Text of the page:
MAURITIANS proudly claim that Mauritius was created first and heaven is a copy. They may be right. This tropical island is an Indian Ocean pearl.
Ancient volcanic mountains are a jagged-edged anchor in the island's centre and sugarcane in all shades of brown and green spreads from the mountains to the coast.
Mauritius is surrounded by hundreds of bright white beaches, with sand so fine it squeaks when walked on, and coral reefs protect blue lagoons from the thundering ocean.
Legends, my hotel, on the north coast clusters around its own perfect crescent beach. Fishermen paddle across the lagoon, I watch the clouds changing shape, have a nap and soon the sun has crossed the sky and it's time for a rum cocktail. It would be easy to spend my whole holiday here, but the rest of Mauritius is calling.
The first stop, Pamplemousses, has a world-acclaimed botanical garden. French botanist Pierre Poivre began planting here in 1760 and, as Mauritius was the Indian Ocean stop off for ships sailing from the Orient to Europe, he imported spices, palms and other tropical plants from all over the world. His spice collection was the beginning of Mauritius' now thriving spice industry.
The garden guide shows us cinnamon, nutmeg, clove, allspice, pepper, pomegranate and camphor trees. We see ginger, lemongrass and turmeric plants, vanilla vines and 15 different kinds of sugarcane - all things that can be bought at the local market.
The centrepiece of the garden is a pond of giant Victoria amazonica water lilies that have leaves as big as tables and exquisite flowers that last just two days, opening white, changing to red and then dying. I've tried many times, unsuccessfully, to see these illusive flowers, so it's a thrill to see so many thriving in the warmth and sunshine.
Next, I visit the shrine of Father Laval, Mauritius' own saint. Father Laval, beatified in 1974, arrived in Mauritius in 1841 and spent the last 23 years of his life living with poor, uneducated former slaves, working in agriculture, sanitation, health and education. He spoke Creole, reputedly converted 67,000 people to Christianity and many miracles are attributed to him.
A crowd of all ethnicities take turn to pray to a statue, in repose, of the good Father. People touch its head and then their own, while offering flowers, candles and prayers.
The multi-hued crowd at Father Laval's shrine reflects the island's melting-pot history. There were no indigenous people and Mauritians are a mix of British and French colonisers, Africans brought here as slaves to work the sugarcane fields and Indians who came in thousands as indentured labour after slavery was abolished. Centuries of love, lust and intermarriage have created these proudly mixed and multicultural people.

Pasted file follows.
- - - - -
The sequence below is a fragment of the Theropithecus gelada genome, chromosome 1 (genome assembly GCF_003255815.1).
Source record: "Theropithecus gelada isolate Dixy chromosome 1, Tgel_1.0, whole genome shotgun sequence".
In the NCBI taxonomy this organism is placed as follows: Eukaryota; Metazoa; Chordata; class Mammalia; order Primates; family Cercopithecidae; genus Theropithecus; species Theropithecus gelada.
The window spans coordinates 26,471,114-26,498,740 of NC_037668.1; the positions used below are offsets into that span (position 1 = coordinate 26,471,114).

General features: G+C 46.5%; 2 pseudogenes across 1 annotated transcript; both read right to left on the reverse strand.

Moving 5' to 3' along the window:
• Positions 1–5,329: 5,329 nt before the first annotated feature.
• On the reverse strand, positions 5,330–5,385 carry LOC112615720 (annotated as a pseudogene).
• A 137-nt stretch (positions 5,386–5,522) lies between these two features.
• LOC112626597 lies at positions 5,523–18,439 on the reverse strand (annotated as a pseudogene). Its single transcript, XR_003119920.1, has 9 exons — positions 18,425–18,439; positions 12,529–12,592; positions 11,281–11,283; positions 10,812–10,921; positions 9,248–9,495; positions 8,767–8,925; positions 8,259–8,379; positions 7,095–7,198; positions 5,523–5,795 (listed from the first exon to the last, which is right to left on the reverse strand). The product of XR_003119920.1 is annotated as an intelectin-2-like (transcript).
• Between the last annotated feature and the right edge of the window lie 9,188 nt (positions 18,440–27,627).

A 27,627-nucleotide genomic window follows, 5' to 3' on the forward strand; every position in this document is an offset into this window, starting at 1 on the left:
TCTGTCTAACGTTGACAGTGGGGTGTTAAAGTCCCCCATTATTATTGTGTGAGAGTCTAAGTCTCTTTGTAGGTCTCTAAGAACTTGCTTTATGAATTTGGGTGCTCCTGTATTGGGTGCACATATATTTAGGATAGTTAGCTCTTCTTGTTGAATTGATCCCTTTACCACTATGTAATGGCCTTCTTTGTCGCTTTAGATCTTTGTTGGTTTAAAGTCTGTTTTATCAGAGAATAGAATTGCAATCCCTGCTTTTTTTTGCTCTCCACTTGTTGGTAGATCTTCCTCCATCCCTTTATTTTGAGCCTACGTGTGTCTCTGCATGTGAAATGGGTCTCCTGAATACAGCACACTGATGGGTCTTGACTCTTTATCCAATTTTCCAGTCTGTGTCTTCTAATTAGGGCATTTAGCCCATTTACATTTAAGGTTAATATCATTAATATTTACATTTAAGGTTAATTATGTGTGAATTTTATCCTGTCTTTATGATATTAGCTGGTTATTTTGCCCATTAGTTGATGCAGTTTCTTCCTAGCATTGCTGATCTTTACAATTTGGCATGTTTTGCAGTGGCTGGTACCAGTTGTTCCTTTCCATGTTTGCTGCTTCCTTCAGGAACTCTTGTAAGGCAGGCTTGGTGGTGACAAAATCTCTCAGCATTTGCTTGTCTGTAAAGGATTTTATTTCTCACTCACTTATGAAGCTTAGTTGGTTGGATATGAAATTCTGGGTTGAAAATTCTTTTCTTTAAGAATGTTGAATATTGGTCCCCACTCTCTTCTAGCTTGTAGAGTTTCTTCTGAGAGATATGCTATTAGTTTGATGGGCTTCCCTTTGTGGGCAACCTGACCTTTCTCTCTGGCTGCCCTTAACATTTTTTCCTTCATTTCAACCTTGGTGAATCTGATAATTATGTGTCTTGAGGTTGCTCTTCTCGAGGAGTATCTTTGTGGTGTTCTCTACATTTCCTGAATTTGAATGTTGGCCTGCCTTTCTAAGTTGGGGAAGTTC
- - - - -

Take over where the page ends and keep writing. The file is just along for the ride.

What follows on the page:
Port Louis, the capital, is cradled in a valley between steep hills and the sea. Cultures and religions mingle closely. Christian churches, an Islamic mosque, a Hindu temple and a Chinese temple are all close to each other. Folk happily visit a temple on Saturday and church on Sunday, keeping all their bases covered.
The main street is a grand colonial avenue with heavily colonnaded Victorian buildings. In front of the austere, stone Government House, a statue of imperious Queen Victoria keeps an eye on things. The Court House is an old sweetie with grey shutters around its windows, hiding behind a luxuriant garden of palms, hibiscus, bougainvillea, frangipani and other extravagantly flowering tropical trees. It's too pretty for lawyers and criminals.
In the Natural History Museum I pay my respects to remains of dodos - lots of bones, drawings, and a few feathery reconstructions.
Dodos have been dead since 1660, but Mauritians still hold them in their hearts. There is dodo beer, dodos on the country's crest and hundreds of variations on dodo in souvenir shops. The big fat flightless birds were fatefully curious and habitually greeted hungry sailors when they landed on the beach. Sadly, they were eaten to extinction.
The Company Gardens, in the heart of the city, is a quiet, cool, green oasis with statues of founding fathers, worthy labour leaders and almost-saints.
Here children swing on the hanging tendrils of vast banyan trees and families sit and eat dhall puri.
Dhall puri, a uniquely Mauritian takeaway, is my favourite street snack. It's flat bread, with a dollop of soft yellow split peas and spices incorporated into the bread before it's rolled flat and cooked.
The bread is the wrap for salad, tomato and coriander chutney, a curry of choice and a thin spread of chilli paste.
At the bottom of town the market is in full swing. The wet market with chooks, fish and great slabs of indefinable meat being hacked into customer-sized pieces has too much carnage for me but, outside, Queen St is a crush with Mauritians browsing for bargains. Numerous British fashion houses get garments made in Mauritius and the seconds and overruns are sold here.
The redeveloped wharf area has a more genteel ambience. Heritage buildings now house sophisticated shops, hotels, restaurants and bars. It's a no-go zone for cars, and in the plaza a band plays jazz, families stroll and lick icecreams, young trendy folk eye each other and dressed-to-impress ladies window-shop for diamonds and pearls.
My day ends like all good holiday days should. Back at Legends I have an aperitif in the spa bath followed by a long, slow, spicy dinner. The moon is bright above the palm trees, tiny waves slosh on the beach, the occasional fish jumps and it's just cool enough to need a shawl. It does, I concede to local legend, feel like a holiday in heaven.
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